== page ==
An occasional drink can be really nice, and for the most part it doesn’t cause health problems.
But excessive alcohol consumption is a risk factor for many diseases and serious health conditions. So, it’s important to understand the factors, or triggers, that lead different people to such excessive consumption. Without addressing the root of the problem, it’ll be difficult to change consumption habits.
A new study sheds light on one of these triggers, and the significance it has for half of the population. Stress, researchers found, is a much more significant trigger for women in the context of excessive alcohol consumption than for men.
In a study conducted by researchers at the University of Arizona and published in the journal Psychology of Addictive Behaviors, they examined the chances that ordering a soft drink after a stressful day would cause study participants to continue from there and order alcoholic beverages.
They found that in women this transition is much more common than in men.
Men in general are more likely to develop a drinking problem than women, but researchers say the gender gap is narrowing, and women are more likely to develop diseases due to excessive alcohol consumption.
"Some people can drink an alcoholic beverage or two and stop, and in contrast there are people who just keep drinking and can’t stop," Dr. Julie A. Patock-Peckham, an assistant research professor in the Department of Psychology at Arizona State University, said in a press release.
She added that the impairment of alcohol control is one of the early markers of alcohol-related disorders, and we know that stress contributes to both impaired alcohol control and regulation. And this area of the effect of stress on the ability to control the amount of alcohol we drink isn’t well researched in women.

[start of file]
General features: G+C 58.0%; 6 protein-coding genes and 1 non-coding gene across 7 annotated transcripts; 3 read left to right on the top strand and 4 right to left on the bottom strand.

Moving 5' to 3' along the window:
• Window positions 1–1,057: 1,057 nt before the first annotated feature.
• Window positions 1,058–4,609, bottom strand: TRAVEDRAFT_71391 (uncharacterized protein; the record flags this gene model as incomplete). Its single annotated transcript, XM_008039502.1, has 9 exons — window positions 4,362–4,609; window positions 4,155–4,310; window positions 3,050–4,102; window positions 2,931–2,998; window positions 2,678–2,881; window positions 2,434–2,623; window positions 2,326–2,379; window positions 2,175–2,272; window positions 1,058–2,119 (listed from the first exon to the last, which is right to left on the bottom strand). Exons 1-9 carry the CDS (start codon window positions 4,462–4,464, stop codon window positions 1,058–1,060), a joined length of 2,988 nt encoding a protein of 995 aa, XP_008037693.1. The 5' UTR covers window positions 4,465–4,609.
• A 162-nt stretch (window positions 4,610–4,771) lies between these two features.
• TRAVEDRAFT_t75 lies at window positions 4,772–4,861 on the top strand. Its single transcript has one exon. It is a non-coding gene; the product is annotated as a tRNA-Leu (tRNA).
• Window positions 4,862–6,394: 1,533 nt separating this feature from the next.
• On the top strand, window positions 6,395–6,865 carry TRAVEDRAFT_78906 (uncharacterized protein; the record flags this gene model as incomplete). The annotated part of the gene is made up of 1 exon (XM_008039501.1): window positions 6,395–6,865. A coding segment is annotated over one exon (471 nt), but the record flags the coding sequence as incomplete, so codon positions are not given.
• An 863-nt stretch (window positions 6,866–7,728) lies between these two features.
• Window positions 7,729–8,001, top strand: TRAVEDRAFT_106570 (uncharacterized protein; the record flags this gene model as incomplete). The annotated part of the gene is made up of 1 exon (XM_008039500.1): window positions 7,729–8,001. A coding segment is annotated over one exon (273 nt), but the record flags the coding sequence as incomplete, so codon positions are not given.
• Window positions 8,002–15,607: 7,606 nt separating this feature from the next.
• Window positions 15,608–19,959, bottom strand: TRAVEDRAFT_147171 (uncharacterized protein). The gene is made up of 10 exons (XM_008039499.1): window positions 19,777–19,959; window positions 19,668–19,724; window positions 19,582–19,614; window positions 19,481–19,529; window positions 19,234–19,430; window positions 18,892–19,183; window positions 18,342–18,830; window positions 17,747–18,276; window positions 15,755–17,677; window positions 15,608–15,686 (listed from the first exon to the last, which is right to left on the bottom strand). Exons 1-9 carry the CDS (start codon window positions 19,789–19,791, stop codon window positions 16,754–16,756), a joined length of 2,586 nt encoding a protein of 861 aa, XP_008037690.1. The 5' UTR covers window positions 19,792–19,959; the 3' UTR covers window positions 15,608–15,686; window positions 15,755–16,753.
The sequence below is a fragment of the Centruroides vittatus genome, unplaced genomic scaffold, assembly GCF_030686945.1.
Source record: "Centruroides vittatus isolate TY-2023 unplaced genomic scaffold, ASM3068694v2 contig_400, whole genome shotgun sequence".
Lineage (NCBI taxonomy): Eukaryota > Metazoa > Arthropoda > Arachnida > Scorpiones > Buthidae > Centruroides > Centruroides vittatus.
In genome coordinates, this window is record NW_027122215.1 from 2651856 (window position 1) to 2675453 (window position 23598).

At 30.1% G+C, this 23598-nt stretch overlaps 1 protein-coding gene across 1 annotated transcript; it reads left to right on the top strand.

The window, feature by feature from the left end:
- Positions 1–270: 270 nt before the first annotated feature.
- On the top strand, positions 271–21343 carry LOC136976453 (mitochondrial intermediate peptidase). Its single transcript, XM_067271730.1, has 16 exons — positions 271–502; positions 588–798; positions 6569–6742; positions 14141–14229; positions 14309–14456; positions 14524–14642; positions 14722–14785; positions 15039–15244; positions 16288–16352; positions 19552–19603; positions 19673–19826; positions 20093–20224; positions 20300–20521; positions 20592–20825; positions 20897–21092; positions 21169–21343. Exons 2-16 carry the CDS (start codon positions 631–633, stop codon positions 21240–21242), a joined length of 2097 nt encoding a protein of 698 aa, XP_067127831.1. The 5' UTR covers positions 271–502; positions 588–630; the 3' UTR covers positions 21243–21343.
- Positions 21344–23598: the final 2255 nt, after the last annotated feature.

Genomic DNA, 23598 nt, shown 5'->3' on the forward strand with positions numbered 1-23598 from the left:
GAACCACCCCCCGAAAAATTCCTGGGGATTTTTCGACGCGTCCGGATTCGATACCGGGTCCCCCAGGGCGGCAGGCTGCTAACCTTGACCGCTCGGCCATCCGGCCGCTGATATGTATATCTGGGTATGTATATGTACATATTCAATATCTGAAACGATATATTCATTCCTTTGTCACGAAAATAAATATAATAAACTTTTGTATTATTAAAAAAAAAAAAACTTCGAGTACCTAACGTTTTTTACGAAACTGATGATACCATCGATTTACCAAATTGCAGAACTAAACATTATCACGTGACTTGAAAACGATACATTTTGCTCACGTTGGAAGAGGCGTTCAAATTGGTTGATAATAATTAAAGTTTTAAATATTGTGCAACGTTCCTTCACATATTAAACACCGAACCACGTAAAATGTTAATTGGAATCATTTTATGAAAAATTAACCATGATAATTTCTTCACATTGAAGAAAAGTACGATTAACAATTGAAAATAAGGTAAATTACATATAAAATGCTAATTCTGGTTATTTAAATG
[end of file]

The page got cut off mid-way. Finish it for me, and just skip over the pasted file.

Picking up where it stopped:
Know when to stop
During the experiment, researchers invited 105 men and 105 women to their lab, which they designed to look like a bar, with real barstools, a barman and in general a relaxed bar atmosphere.
Researchers divided the participants into two groups: those who had had a tension and stress-saturated day, and those whose day was calm. Half of the subjects were served a drink containing the equivalent amount of alcohol for three cocktails, while the other half were served three soft drinks. Afterwards, all trial participants were given free access to the bar and could order any alcoholic drinks they wanted for 90 minutes.
Patock-Peckham added that we know that both heredity and environment have an effect on excessive drinking. We can’t do anything about genetics. But we can change environmental factors.
There is a close link between stress and difficulty controlling alcohol consumption, and since we can influence stress, we wanted to examine whether certain stressors have led to a disruption in the regulation of alcohol consumption.
At the end of the 90 minutes, participants were tested to assess the amount of alcohol they consumed. Their findings showed that exposure to stress led to higher alcohol consumption in all trial participants.
In men who experienced it, however, a more significant difference was observed in the manner of alcohol consumption between those who started the experiment with an alcoholic beverage (drank more) and those who started it with a soft drink (drank less). Women who experienced a stressful day, though, drank more alcohol whether their first drink was alcoholic or not.
Patock-Peckham concluded that women have enough stress to drink more, but for that to happen to men, they need this initial boost of the first alcoholic beverage, which is why studies like these are crucial.
"The consequences of alcohol consumption are different for women and men, so we can’t continue to use men-based models if we want to help women,” she said.